The geometry need to maintain is different from that of a conventional joint driveline. The cost differential is minimal and the performance/life gain will pay for itself in the long run.
Another factor seldom considered is the vibrations which will be caused by the forces required for acceleration & deceleration of the mass of your driveline. A driveline which is too heavy and /or having radius which is too large along with running through a steep angle can accentuate a problem here.
Also, you need to know your "U" joint life expectancy. Basically a "U" joint is rated for specific, continuous operating load @ 3000 R.P.M. for 5000 hrs. with a 3 degree joint angle, and assuming proper periodic maintenance. If you double the angle you halve the life, halve the load & double the life and vice/versa.
Where your driveline seldom sees a constant load, "U" joint life becomes a difficult number to crunch. While 5000 hrs. may not seem like much it's roughly equal to driving 8 hours a day, 5 days a week for 2& 1/2 years. So 20% of life expectancy may not be such a bad number after all.
Most drive shafts will, depending on components used, incur a binding interference at about 30 degrees. You DO NOT , I repeat DO NOT want to run a drive shaft at any where near this angle. you need to allow for axle droop, frame flexing and differential roll.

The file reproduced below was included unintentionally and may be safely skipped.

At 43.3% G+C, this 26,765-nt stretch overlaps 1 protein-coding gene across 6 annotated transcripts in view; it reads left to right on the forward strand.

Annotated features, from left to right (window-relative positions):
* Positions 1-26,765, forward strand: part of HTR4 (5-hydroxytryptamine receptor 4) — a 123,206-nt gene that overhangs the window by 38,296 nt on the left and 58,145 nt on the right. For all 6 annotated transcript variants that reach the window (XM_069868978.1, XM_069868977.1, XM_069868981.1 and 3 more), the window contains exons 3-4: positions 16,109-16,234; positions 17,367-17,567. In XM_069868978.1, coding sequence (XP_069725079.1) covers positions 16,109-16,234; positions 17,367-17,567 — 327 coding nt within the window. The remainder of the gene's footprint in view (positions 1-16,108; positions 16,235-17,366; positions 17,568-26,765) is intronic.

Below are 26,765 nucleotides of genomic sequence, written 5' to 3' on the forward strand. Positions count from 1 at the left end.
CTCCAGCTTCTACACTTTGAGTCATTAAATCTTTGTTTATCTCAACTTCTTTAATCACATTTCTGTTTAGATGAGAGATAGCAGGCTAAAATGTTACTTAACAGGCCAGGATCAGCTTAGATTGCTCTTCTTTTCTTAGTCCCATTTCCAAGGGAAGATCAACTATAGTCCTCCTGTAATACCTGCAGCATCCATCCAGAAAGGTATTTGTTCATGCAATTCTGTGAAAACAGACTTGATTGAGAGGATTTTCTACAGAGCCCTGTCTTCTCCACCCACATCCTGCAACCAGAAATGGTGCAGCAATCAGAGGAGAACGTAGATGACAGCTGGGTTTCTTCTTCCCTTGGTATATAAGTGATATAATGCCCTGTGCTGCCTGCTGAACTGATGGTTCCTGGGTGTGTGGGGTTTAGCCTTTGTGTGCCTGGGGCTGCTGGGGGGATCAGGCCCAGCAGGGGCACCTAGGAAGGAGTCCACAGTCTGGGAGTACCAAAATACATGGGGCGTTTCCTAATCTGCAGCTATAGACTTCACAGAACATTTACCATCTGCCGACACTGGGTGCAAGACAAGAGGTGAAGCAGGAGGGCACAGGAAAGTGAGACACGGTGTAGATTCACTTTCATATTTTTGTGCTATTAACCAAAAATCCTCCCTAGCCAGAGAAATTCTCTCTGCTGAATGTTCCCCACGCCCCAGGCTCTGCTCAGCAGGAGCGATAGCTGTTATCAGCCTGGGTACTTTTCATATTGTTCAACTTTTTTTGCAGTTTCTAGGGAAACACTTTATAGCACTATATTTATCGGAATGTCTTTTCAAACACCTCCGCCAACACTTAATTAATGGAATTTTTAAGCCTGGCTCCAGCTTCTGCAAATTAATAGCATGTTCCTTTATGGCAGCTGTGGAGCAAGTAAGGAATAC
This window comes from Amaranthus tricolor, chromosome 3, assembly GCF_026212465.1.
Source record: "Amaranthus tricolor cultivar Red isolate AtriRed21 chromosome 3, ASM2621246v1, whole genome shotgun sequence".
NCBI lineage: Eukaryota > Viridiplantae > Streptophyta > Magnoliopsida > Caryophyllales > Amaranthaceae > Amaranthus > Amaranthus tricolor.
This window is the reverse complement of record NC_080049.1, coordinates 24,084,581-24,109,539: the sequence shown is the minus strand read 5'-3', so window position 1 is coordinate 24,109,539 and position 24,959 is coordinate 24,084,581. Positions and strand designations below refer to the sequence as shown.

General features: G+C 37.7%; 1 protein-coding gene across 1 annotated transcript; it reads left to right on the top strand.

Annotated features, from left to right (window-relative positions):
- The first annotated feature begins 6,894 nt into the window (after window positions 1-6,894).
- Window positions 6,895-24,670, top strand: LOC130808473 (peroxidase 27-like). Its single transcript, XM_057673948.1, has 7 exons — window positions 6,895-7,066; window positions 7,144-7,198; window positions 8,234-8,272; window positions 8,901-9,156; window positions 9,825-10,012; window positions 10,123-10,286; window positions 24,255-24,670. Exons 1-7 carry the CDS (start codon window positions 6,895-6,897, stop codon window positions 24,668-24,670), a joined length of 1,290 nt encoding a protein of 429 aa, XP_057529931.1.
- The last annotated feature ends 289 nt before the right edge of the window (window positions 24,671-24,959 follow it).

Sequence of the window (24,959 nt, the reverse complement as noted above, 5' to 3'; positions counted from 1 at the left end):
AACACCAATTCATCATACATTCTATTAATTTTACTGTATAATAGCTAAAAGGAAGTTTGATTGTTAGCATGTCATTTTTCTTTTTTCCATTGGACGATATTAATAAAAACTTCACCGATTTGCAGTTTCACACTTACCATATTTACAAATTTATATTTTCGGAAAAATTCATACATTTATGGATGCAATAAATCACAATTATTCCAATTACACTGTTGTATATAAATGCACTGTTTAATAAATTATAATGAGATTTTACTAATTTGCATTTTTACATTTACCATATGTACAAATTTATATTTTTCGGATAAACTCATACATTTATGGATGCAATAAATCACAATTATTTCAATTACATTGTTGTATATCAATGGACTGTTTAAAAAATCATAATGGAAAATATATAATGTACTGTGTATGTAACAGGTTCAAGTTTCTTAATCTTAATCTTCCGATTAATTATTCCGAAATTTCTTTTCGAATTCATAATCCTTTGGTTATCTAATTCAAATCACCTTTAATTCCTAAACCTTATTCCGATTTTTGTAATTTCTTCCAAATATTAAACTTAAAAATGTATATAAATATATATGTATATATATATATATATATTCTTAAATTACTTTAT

All of which can momentarily alter the operating angle of the "U " joint to the point that it will cause what I refer to as an IMMEDIATE & CATASTROPHIC FAILURE. Ultimately you need to be certain that your driveline will rotate freely under full axle droop.
It is also very important that you consider the upward pinion movement, caused by spring wrap, on the differential under high torque situations. You can usually get a pretty good idea of how much the differential will roll up with the following simple test:
After making certain that all of your power train is in good working order, and while standing a safe distance to the side of the vehicle where you can watch the motion of the differential. Have a partner set the park/emergency brake , start the vehicle, put transfer-case in low range, the transmission in 1st.
gear and accelerate the engine moderately. I think it may well surprise you how much spring wrap you actually have. Again it may be necessary to do something to control the upward motion of the pinion to prevent driveline binding and that big CRUNCH/SNAP which often occurs in high torque situations.